If a litigant has actual knowledge that an opponent’s proposed search terms will not “hit” on responsive, proportional ESI, does the litigant have a duty to tell the opponent?
In Advanced Magnesium Alloys Corp. v. Dery, 2022 WL 3139391 (S.D. Ind. Aug. 5, 2022), the plaintiff, Advanced Magnesium, alleged that defendant Dery conspired with defendant Alliance by using Advanced Magnesium’s trade secrets to “jump start” Alliance’s entry into the magnesium recycling market. Plaintiff and Alliance agreed to 159 search terms. The court wrote:
Plaintiff argues that one reason false negatives are likely in this case is that “Alliance’s top executives conducted themselves in a deliberately obfuscating manner in its internal communications, using code names for Dery … and complains that “[t]ellingly, Alliance did not offer to use Dery’s code names of ‘Mister X,’ ‘Alain X,’ ‘Mr. X,’ ‘Monsieur X,’ ‘M. X,’ or Dery’s initials as search terms when it proposed search terms for responsive ESI in this case.” [emphasis added].
Did Alliance have a duty to “fess up?” The court did not directly address that question and, instead, ordered additional relevant proportional discovery. “As is so often the case in litigation, … we find ourselves in a world that is far from ideal…. The Court is left to fashion a resolution to this dispute that would have been far more efficiently resolved by cooperation between counsel.”
Jason R. Baron, Esq., has directly addressed the question:
A document search now, when so many of the records exist only in digital form, must be done using (among other techniques) carefully selected search terms. The party “producing” the documents will have much better knowledge about what terms will capture the relevant material than the other side will have. What obligation is there, and what obligation should there be, for the side with the greater knowledge to assist its adversary in finding important material as part of the obligation to “meet-and-confer” in the discovery planning process? Note how this question raises directly, now in a digital context, the exact same dilemma that has been with litigators since the advent of discovery: where do my obligations to my client end and my obligations to the system, and even to an adversary, begin?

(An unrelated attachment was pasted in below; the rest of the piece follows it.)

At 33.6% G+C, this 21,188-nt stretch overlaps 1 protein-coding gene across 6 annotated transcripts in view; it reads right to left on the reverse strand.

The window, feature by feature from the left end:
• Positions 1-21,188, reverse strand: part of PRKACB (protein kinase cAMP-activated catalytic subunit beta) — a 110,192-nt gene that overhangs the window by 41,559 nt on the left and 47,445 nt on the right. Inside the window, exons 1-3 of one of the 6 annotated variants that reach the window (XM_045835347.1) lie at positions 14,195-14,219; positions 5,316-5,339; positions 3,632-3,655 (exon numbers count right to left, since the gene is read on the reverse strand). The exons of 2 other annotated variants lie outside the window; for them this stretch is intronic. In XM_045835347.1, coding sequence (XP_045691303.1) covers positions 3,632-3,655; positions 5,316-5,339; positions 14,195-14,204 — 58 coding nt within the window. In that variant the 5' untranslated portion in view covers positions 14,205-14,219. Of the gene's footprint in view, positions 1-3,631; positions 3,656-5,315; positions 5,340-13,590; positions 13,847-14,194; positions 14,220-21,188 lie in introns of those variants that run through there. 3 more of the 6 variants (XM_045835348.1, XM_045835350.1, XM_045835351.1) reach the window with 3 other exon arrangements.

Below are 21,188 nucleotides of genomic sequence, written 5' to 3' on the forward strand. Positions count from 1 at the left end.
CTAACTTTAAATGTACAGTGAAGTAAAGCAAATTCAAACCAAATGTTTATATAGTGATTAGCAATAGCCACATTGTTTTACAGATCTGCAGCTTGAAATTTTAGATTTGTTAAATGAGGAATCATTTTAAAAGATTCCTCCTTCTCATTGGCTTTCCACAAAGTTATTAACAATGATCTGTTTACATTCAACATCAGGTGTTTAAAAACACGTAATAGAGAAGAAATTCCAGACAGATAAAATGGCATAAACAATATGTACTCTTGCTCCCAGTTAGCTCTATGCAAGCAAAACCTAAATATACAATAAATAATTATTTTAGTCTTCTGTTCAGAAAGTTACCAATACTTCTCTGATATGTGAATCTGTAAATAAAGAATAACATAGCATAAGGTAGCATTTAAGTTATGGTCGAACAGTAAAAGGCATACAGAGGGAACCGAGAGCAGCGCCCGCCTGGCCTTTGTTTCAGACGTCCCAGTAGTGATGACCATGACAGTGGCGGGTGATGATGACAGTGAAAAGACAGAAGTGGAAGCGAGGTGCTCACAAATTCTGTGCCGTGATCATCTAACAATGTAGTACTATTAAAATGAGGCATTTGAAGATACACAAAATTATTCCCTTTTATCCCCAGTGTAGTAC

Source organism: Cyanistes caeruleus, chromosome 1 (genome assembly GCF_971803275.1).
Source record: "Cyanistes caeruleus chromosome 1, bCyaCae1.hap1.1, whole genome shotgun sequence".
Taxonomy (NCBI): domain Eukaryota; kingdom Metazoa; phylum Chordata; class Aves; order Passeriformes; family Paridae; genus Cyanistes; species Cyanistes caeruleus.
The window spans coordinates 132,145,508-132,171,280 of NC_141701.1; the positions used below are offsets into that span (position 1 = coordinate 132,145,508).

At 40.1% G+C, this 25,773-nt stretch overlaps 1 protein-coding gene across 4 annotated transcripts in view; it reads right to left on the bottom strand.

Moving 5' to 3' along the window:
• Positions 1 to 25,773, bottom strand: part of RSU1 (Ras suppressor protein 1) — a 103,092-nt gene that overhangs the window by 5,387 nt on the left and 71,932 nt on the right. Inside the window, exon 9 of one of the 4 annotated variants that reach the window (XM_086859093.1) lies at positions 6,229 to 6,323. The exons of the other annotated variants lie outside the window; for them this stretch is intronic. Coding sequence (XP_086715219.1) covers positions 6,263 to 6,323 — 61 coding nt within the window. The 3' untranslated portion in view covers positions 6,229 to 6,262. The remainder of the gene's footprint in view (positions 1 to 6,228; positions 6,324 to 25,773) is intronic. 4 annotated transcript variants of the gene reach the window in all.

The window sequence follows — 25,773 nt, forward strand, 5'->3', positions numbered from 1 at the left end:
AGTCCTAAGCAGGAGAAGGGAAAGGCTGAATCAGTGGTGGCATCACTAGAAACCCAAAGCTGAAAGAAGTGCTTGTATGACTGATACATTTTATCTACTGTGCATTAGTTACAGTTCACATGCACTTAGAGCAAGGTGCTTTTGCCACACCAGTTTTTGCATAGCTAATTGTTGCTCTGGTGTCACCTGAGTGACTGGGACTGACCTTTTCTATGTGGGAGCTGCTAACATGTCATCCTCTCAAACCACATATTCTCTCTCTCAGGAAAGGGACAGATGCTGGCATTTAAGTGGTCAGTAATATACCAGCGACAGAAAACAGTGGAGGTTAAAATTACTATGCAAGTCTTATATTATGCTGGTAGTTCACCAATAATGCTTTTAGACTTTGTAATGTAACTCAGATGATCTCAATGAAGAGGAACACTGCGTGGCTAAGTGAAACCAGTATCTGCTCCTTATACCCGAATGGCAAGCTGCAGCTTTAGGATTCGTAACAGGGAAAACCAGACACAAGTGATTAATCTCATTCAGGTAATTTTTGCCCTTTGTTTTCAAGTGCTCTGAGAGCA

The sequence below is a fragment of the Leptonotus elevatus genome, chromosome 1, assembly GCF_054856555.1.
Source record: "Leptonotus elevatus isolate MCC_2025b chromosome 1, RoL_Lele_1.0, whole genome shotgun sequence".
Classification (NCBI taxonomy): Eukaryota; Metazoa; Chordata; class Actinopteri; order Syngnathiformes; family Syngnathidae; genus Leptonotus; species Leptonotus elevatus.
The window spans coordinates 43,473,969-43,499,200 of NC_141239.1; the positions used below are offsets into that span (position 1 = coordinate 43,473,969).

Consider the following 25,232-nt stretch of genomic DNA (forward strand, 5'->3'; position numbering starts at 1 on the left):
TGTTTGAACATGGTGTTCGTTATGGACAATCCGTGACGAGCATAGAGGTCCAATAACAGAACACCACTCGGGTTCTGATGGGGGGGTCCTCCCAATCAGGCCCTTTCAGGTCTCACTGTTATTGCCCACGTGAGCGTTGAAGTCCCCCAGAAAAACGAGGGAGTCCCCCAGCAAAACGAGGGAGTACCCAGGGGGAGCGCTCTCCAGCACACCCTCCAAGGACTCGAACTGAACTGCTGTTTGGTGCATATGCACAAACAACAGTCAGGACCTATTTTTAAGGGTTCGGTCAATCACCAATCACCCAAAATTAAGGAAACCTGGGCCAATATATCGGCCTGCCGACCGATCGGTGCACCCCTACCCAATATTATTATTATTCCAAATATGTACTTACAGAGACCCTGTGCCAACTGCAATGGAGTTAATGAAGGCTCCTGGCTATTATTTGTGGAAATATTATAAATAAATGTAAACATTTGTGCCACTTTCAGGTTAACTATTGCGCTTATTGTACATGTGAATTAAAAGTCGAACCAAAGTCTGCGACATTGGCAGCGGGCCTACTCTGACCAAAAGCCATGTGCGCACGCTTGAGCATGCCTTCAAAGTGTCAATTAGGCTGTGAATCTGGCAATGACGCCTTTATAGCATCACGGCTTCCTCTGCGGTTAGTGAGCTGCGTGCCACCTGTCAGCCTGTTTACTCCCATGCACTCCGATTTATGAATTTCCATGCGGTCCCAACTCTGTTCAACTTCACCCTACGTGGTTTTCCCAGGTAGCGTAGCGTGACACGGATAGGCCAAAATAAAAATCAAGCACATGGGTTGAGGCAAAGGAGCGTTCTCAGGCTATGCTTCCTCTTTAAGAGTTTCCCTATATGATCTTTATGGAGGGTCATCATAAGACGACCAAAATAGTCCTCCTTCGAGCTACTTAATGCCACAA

Patrick Emery Longan, “Foreword: Ethics and Professionalism in the Digital Age 9th Annual Georgia Symposium on Ethics and Professionalism,” 60 Mercer L. Rev. 845, 847 (2009)(emphasis added).
Jason’s symposium presentation was titled “E-Discovery and the Problem of Asymmetric Knowledge,” Transcript-Morning Session, 60 Mercer L. Rev. 863, 866 (2009). He explained:
I refer to asymmetry, or asymmetric, because in the usual course, one party (usually a corporation or an institutional defendant), has privileged access to its own enormous data set. This has always been true, even in the world of paper documents, but today there is a twist: given the impossibility of manual review to find smoking gun documents and other material documents, the only way parties will have access to vast collections of ESI is through making intelligent, reasonable requests for automated searches to be conducted. But now the stakes are higher in framing such requests, because small differences in the language of those requests make an enormous difference when using computers to search for strings of text.
Does counsel have a duty to “assist” in the negotiation process if one side had made very poor requests for information in the form of search terms? If the value of the requests are poor because they are way over-inclusive, then … courts will expect the parties to engage in narrowing to filter out thousands or millions of irrelevant documents. What if the requests are on their face reasonable, but the other side … knows that they are poor requests based on special knowledge? Under these circumstances, to what extent should counsel to a party be obligated to “reveal”–and I use that word conscious of the ethical prohibition here–some aspect of her client’s electronic data set in the interest of furthering expedition of the litigation?
All is not so simple in the land of ESI, and the ethics of negotiating search protocols is very much an open area awaiting Judge Facciola and his brethren to weigh in.
Id. at 874-75 (emphasis added).